2017 Western States 100 Lottery Results

Western States 100 logoThe lottery for the 2017 Western States 100 took place today, confirming the vast majority of next year’s field, including a few top runners. However, most top runners either secured entry prior to the lottery or will do so in the coming months.

A total of 4,248 runners entered the lottery for the 2017 edition, up from 3,510 applicants for the 2016 race and 2,566 for the 2015 edition. A total of 11,021 tickets went into today’s drawing representing those runners.

The starters list in June of 2017 will ultimately contain 369 runners, a number decided by the race’s permit through the Granite Chief Wilderness. Among this there will be 117 automatic entrants (some decided and some yet to be decided), 2 that were drawn from those who were in the audience for the lottery itself, and 250 runners who were chosen in today’s lottery.

An interesting change was announced to the WS100 entrance process this past July, and will be implemented for the first time this year, a 50-person ‘General Wait List.’ If a registered entrant decides not to race, members of the waitlist will move onto the entrants list. Today, that wait list was also filled from among the lottery entrants.

The WS100 website has an up-to-date list of the 2017 Western States 100 entrants as well as the wait listers.

Let’s take a look at the top runners who have made it into WS100 so far.

Women’s Top-10 Returnees

The women’s top 10 from this year are invited to return in 2017, and every woman has chosen to do so!

  1. Kaci Lickteig (Nike) — 17:57:59 (pre-racefinish-line, and post-race interviews)
  2. Amy Sproston (Montrail) — 18:54:44 (post-race interview)
  3. Devon Yanko (Oiselle) — 19:10:08 (pre-race and post-race interviews)
  4. Amanda Basham (Nike) — 20:11:39
  5. Alissa St. Laurent (Salomon) — 20:27:11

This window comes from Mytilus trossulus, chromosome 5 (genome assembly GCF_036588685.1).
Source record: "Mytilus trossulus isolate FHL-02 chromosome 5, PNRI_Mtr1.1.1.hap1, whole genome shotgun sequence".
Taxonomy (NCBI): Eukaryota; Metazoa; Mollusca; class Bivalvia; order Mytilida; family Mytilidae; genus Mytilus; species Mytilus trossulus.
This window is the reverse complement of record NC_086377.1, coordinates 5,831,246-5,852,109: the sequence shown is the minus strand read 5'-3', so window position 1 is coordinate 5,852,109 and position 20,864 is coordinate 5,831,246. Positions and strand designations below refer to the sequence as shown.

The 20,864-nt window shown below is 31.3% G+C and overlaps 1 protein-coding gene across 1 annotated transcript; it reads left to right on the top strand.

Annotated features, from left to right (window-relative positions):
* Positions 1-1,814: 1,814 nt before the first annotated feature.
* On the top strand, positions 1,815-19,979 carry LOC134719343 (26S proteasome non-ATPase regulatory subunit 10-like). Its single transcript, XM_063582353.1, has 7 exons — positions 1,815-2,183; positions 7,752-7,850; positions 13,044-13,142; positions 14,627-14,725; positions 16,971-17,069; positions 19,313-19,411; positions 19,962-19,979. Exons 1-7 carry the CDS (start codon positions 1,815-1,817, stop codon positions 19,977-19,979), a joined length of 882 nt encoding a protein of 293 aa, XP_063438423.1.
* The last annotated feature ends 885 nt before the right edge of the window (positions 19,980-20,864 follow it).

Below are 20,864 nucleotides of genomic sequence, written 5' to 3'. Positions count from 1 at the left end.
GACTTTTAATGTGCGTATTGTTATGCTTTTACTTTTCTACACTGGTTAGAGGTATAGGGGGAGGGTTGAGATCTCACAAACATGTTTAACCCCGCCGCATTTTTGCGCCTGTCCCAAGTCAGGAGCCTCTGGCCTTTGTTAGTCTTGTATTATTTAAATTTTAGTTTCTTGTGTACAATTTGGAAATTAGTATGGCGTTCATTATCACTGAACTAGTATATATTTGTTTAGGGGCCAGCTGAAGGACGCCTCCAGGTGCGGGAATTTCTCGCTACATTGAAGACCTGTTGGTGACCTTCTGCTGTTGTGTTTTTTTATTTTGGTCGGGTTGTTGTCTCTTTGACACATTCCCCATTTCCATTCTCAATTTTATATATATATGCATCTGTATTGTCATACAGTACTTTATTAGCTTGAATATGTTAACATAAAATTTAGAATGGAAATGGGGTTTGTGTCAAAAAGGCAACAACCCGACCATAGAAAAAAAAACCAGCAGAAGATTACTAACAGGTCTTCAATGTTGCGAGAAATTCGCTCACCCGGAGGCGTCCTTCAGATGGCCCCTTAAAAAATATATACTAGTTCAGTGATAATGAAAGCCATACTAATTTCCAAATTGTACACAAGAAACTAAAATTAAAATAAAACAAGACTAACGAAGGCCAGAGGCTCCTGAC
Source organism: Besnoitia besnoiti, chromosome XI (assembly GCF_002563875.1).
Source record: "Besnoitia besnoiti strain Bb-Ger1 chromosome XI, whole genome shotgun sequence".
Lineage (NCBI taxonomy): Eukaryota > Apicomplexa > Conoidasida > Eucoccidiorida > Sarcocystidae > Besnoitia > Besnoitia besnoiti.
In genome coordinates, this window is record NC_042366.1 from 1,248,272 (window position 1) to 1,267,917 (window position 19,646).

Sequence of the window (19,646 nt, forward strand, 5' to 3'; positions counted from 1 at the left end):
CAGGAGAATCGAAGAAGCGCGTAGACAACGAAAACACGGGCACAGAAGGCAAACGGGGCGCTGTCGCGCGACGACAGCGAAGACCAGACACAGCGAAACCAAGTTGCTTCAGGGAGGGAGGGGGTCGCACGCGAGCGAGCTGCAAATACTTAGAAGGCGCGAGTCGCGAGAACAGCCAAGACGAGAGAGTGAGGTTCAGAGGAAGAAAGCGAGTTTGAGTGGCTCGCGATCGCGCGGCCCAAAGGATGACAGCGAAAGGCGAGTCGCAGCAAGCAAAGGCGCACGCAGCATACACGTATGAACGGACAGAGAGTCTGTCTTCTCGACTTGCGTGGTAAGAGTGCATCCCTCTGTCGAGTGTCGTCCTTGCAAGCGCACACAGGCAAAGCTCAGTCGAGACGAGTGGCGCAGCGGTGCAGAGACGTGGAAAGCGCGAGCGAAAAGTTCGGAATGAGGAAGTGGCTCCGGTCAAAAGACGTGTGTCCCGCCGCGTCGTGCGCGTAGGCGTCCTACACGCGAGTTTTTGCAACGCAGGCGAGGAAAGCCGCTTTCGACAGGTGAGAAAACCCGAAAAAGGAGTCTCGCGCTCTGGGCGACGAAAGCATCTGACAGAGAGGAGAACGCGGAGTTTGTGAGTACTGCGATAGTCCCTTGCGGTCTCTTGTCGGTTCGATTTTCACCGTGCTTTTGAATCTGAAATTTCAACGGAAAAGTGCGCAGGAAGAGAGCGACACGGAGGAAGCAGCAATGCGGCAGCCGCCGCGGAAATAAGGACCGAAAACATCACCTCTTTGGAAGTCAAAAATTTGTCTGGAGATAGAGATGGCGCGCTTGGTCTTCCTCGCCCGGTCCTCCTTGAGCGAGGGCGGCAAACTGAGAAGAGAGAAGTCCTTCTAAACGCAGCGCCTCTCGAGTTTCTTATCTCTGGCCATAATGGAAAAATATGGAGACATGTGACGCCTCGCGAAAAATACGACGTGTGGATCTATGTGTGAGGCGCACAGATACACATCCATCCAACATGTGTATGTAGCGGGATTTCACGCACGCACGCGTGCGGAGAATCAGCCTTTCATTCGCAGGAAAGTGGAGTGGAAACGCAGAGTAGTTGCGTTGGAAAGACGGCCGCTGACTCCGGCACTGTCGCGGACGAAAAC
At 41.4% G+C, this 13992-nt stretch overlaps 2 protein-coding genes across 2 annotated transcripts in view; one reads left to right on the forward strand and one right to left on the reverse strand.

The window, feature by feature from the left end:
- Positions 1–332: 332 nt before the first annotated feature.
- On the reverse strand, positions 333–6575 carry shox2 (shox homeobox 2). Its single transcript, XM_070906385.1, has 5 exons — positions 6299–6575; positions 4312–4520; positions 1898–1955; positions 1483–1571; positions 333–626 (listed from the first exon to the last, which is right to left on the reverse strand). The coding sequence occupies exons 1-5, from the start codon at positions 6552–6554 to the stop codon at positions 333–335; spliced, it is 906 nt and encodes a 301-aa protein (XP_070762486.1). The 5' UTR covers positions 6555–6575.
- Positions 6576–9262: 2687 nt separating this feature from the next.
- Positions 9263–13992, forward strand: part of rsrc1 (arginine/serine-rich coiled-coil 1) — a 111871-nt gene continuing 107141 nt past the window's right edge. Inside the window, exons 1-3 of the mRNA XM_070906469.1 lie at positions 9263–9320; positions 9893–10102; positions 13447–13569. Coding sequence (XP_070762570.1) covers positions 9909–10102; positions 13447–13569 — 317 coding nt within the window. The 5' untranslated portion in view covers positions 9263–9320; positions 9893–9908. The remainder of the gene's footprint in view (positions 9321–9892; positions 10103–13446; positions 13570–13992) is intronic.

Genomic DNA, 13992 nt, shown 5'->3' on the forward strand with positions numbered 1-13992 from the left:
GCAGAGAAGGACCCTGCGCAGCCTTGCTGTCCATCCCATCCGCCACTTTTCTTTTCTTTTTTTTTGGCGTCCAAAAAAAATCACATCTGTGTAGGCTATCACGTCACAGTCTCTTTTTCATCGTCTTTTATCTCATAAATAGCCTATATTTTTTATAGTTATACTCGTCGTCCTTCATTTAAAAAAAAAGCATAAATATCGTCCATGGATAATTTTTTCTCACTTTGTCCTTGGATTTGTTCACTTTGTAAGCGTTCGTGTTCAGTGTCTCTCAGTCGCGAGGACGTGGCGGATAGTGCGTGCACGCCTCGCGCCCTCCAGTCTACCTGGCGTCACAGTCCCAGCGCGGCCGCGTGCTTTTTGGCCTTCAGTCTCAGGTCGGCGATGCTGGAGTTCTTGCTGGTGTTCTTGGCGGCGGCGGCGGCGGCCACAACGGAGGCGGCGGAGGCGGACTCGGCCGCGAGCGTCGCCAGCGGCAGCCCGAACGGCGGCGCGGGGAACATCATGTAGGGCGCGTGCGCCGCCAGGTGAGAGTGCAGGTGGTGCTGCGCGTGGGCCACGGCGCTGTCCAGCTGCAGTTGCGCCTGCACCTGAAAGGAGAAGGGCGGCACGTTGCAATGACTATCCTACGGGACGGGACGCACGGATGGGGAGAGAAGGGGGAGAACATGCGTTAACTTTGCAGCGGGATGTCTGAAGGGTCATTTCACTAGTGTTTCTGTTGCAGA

6. Meghan Arbogast (Altra) — 20:30:11 (post-race interview)
  7. Bethany Patterson (Nathan) — 20:40:42 (pre-race Taproom interview)
  8. Maggie Guterl (Nathan) — 20:50:07
  9. Jodee Adams-Moore (7 Hills) — 20:54:54
  10. Erika Lindland — 21:07:40

Men’s Top-10 Returnees

The men’s top 10 from 2016 are also invited to return. The only man who has chosen not to return is Didrik Hermansen, who took second place.

  1. Andrew Miller (Salomon) — 15:39:36 (finish-line and post-race interviews)
  2. Didrik Hermansen (ASICS) — 16:16:08 (post-race interview)
  3. Jeff Browning (Patagonia) — 16:30:40 (post-race interview)
  4. Thomas Lorblanchet (Altra) — 16:39:55 (pre-race interview)
  5. Paul Giblin (Nathan) — 16:53:20
  6. Ian Sharman (Altra) — 16:55:11
  7. Chris Mocko — 17:01:47
  8. Kyle Pietari (Altra) — 17:05:01
  9. Christopher DeNucci (Hoka One One) — 17:07:57
  10. Jesse Haynes (Patagonia) — 17:12:30 (post-race interview)

This number of top-10 returnees (19 out of 20) is believed to be a record and is truly indicative of the prestige associated with a top-10 finish.

Other Fast Runners Who Achieved Entry Pre-Lottery

These are some speedy men and women who achieved entry to next year’s race via one of the other pre-lottery auto-entry methods. Here they are and how they obtained their entry:

  • Zach Bitter — Sponsor
  • Jonas Buud — Sponsor
  • Stephanie Case — Sponsor
  • Jamie Frink — Bonus Lottery
  • Lon Freeman — Sponsor
  • Mandie Holmes — Race Admin
  • Nate Jaqua — Sponsor
  • Sarah Keyes — Sponsor
  • Bree Lambert — Raffle
  • Jess Mullen — Sponsor
  • Ryan Sandes — Special Consideration
  • Michael Wardian — Sponsor

Top Lottery Entrants

A total of 250 names were drawn during today’s lottery, and among them were a small number of speedy and notable athletes.

  • Davide Grazielli — 4th place 2016 Rio del Lago 100
  • Mark Hammond — Winner 2016 Squaw Peak 50 Mile, 2nd 2016 Run Rabbit Run 100, winner 2016 Rio Del Lago 100
  • Jesse Lang — Winner 2015 and 2016 Cascade Crest 100
  • Dominick Layfield — Winner 2015 Rio del Lago 100, 2nd 2016 Angeles Crest 100
  • Maddy McCarthy — 2nd 2016 Rio del Lago 100
  • Mallory Richard — 3-time Superior 100 winner
  • Jay Smithberger — Winner 2014 Mohican 100
  • Steven Speirs — Winner 2016 Iron Horse 100
  • Rebecca Watters — 2nd 2015 Georgia Jewel 50 Mile, winner 2016 Yeti 100
  • Jeremy Wolf — 5th 2016 Chuckanut 50k, 9th 2016 Lake Sonoma 50 Mile